By Michelle Cazares, Capt., USAF
Director of Operations
425th Air Base Squadron
Izmir Air Station, Turkey
Iclearly remember walking home with my
cousin and a friend from high school one
day and seeing a group of guys in a car
staring at us. My cousin and his friend, both
males, looked straight ahead to avoid any
problems. I knew I was wearing the wrong
gang colors for that area but decided to stare
back anyway. Seconds later, we heard gun
shots coming from the car. We all continued
to walk normal—as you never knew if they
did it just to scare us and running would
just make things worse. Growing up in one of
the most gang populated and dangerous
neighborhoods in Chicago, I had many
incidents like this one. I was fortunate to make
it through, but not everyone did.
When I was 12 years old, my father
started taking me to work with him in the
summer. He left his family in Mexico to move to the
United States at the young age of 16. He started off
as a dishwasher not knowing any English, and with
hard work and dedication, he learned English and
Greek. He eventually opened a restaurant in the
south side of Chicago. Working in the
restaurant with him showed me just how hard he
worked to provide for the family. This was extremely
impactful for me and it really shaped the person I am
My father taught me many lessons during
the long work days I spent with him. He stressed
that I shouldn’t wait for someone to tell me to do
something, and to just do it if it needs to be done. He
Capt. Michelle at her first duty in Dyess
AFB, TX, 2001.
would tell me that no task was too small, and that I
should always give it my all. My father was big
on culture and wanted us to embrace our Mexican
heritage and to be proud of being Mexican American.
Seeing how hard he worked and how far he made it,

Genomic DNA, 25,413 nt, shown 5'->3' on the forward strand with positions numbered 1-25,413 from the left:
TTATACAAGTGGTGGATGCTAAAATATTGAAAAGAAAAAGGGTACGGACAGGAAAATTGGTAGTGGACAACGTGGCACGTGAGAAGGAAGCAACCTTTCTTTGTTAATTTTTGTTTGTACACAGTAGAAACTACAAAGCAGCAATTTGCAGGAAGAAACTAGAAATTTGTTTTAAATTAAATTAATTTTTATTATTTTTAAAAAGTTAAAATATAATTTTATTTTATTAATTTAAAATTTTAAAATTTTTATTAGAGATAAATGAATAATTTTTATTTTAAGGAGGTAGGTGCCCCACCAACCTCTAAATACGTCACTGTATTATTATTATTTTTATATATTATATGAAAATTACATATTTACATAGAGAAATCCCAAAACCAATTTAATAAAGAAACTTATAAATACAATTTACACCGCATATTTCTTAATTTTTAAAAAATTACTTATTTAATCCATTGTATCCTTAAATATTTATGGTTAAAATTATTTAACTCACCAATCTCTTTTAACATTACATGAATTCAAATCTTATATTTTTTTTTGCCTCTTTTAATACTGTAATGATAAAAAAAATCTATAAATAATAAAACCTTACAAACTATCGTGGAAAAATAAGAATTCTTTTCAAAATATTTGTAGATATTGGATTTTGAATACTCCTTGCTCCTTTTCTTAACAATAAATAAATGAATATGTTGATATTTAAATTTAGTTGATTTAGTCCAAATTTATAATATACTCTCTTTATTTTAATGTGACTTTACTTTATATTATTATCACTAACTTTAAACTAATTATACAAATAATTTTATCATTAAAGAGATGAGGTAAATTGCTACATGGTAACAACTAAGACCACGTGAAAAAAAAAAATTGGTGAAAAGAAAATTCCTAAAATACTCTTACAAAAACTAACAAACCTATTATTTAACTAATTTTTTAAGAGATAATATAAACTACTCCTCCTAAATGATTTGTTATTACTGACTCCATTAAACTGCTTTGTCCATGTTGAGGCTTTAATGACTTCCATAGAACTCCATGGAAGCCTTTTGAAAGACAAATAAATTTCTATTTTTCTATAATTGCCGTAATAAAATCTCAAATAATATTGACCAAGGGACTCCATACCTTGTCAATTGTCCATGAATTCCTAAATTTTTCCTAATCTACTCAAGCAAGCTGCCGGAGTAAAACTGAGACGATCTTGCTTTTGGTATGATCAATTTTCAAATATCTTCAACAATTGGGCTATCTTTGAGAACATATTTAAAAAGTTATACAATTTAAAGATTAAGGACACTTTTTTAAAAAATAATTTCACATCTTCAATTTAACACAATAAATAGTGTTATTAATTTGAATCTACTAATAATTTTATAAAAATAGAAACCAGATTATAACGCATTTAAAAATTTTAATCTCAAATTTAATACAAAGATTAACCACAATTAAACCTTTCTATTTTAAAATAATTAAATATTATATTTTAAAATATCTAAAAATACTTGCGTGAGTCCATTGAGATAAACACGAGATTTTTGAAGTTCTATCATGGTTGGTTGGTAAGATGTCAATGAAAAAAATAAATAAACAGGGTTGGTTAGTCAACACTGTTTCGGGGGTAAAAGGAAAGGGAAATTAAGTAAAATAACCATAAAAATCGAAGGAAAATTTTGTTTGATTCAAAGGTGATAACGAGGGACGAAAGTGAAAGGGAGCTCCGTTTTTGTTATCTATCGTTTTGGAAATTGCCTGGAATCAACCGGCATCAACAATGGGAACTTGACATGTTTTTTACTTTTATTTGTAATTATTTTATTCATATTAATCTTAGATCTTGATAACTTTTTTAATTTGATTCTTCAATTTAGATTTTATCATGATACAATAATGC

motivated me to work hard myself to make him and
my mother proud.
As high school graduation got closer, I thought
about how I really wanted to go to college, but I
didn’t want my parents to have to pay for it. I knew
nothing about the military, but decided to enlist in the
Air Force straight out of high school at the age of 17.
My plan was to do four years in order to have college
paid for. Four years went by and when it was time to
get out, I realized I loved being in the military.
Kindergarten class in Mexico, 1988.
Capt. Michelle being promoted to Master
Sargent, July 2011.
Throughout my career, I would always hear my
father’s voice in my head telling me to work harder
and to take initiative. That voice pushed me to work
and study hard, which got me promoted to Master
Sergeant (E-7) before my 11-year mark. It got
me selected into positions that I wasn’t sure I
was ready for, but I gave it my all and was able to
be successful. Those words pushed me to get
my bachelor’s and master’s degree regardless of
deployments and long workdays. Those simple
words in my head pushed me into crossing over to
the officer side and becoming a Cyberspace Officer.
Now as a Captain, I’m constantly striving to be
a positive role model to other Latinas. I want them
to see that it doesn’t matter where you come
from. You don’t have to come from the nicest
neighborhood or the best school. If you have the drive
and perseverance to work hard and push through
barriers, anything is possible. LS
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Latina Letters From the Front
Deployment to Colombia, 2008.
32 www.latinastyle.com LATINAStyle Vol. 25, No. 3, 2019